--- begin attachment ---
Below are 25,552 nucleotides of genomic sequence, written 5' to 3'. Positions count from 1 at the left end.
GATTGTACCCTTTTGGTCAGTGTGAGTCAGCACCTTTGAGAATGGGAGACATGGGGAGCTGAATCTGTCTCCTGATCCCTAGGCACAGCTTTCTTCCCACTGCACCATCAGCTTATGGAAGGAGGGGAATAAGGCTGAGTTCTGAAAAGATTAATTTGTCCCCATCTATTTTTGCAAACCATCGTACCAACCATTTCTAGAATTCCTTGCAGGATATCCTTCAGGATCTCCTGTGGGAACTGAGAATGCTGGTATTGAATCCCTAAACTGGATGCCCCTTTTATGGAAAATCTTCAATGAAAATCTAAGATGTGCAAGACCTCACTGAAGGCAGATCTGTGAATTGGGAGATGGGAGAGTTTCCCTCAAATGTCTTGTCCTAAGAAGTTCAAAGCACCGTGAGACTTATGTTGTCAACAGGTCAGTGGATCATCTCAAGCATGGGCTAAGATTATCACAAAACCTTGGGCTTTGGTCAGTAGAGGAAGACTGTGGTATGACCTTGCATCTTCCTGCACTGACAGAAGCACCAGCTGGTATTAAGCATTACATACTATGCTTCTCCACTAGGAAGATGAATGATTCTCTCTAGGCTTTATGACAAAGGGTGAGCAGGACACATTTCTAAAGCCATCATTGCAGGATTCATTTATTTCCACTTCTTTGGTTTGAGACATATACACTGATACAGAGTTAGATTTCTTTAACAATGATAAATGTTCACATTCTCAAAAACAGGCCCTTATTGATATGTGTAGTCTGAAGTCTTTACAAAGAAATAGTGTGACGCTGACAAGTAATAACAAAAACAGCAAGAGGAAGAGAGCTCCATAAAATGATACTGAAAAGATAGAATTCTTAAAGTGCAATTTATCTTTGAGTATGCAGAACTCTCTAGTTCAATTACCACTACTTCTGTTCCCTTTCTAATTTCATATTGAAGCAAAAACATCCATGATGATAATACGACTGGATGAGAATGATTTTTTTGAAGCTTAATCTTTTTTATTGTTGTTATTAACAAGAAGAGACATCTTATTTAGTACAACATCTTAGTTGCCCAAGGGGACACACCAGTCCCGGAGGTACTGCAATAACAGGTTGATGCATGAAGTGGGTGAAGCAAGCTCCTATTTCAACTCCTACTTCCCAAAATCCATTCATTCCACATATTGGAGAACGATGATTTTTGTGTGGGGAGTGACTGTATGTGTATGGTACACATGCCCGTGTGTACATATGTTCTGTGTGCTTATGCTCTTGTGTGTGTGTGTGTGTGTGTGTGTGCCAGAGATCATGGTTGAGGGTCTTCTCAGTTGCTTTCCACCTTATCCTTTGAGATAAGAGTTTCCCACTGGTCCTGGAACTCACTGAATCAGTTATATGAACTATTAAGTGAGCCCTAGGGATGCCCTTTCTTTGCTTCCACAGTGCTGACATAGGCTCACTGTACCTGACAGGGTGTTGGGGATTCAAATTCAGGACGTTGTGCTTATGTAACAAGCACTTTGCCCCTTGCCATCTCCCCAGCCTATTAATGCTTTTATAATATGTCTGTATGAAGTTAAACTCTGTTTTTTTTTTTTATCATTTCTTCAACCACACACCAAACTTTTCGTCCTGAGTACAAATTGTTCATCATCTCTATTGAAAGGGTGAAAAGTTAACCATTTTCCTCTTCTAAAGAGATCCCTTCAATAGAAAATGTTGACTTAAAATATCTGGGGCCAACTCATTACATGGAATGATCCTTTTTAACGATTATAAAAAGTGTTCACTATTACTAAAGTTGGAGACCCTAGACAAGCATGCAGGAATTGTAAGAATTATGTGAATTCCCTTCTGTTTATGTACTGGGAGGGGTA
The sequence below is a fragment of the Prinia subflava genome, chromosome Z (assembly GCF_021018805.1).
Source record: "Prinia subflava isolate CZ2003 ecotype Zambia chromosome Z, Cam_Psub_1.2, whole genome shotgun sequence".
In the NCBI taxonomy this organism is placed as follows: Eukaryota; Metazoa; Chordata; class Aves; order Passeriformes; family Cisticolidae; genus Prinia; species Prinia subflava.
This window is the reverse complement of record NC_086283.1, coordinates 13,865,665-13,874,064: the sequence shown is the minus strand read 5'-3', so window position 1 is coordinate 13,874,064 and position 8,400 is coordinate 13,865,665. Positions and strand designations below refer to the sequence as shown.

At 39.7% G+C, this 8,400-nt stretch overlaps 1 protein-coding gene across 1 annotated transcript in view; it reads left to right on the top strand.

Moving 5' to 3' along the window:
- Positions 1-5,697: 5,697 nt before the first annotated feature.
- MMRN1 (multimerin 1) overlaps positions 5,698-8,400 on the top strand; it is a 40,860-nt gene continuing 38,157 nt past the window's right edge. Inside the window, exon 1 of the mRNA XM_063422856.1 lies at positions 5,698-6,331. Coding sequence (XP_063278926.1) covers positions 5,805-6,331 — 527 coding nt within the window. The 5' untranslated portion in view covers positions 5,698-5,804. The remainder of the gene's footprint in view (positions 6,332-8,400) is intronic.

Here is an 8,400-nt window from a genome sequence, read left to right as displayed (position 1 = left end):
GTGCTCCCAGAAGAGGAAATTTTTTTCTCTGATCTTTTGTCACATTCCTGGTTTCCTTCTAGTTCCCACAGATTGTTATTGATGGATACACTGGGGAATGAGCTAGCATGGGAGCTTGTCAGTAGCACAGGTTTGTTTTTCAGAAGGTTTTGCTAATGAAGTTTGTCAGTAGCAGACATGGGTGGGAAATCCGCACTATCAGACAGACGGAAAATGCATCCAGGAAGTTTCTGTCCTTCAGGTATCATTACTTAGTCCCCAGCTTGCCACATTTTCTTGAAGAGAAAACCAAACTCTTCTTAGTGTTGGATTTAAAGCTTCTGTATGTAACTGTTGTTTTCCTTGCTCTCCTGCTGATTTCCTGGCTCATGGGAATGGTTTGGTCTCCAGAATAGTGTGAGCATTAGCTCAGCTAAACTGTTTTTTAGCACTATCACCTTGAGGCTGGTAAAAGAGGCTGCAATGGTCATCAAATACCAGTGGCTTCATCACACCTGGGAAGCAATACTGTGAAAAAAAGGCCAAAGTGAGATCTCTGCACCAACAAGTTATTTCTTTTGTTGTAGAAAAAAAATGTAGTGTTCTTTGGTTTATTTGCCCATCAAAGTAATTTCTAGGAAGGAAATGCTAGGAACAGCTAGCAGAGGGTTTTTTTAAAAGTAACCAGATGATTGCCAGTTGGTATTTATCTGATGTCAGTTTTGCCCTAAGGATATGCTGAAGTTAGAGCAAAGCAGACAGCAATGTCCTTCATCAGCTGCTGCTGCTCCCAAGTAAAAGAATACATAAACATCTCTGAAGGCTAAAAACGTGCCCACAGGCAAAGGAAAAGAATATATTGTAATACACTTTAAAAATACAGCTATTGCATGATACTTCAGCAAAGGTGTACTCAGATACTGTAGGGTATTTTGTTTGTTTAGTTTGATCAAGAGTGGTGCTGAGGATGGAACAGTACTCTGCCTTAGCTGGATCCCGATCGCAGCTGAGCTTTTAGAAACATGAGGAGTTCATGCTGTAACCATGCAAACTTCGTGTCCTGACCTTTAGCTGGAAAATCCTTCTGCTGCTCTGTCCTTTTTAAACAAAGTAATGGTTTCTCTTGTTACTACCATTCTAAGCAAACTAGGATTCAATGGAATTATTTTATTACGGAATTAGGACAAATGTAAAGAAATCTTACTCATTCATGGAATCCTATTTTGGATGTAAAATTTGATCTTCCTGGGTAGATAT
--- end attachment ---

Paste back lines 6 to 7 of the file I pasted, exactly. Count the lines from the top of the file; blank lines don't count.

This window is the reverse complement of record NC_086283.1, coordinates 13,865,665-13,874,064: the sequence shown is the minus strand read 5'-3', so window position 1 is coordinate 13,874,064 and position 8,400 is coordinate 13,865,665. Positions and strand designations below refer to the sequence as shown.

At 39.7% G+C, this 8,400-nt stretch overlaps 1 protein-coding gene across 1 annotated transcript in view; it reads left to right on the top strand.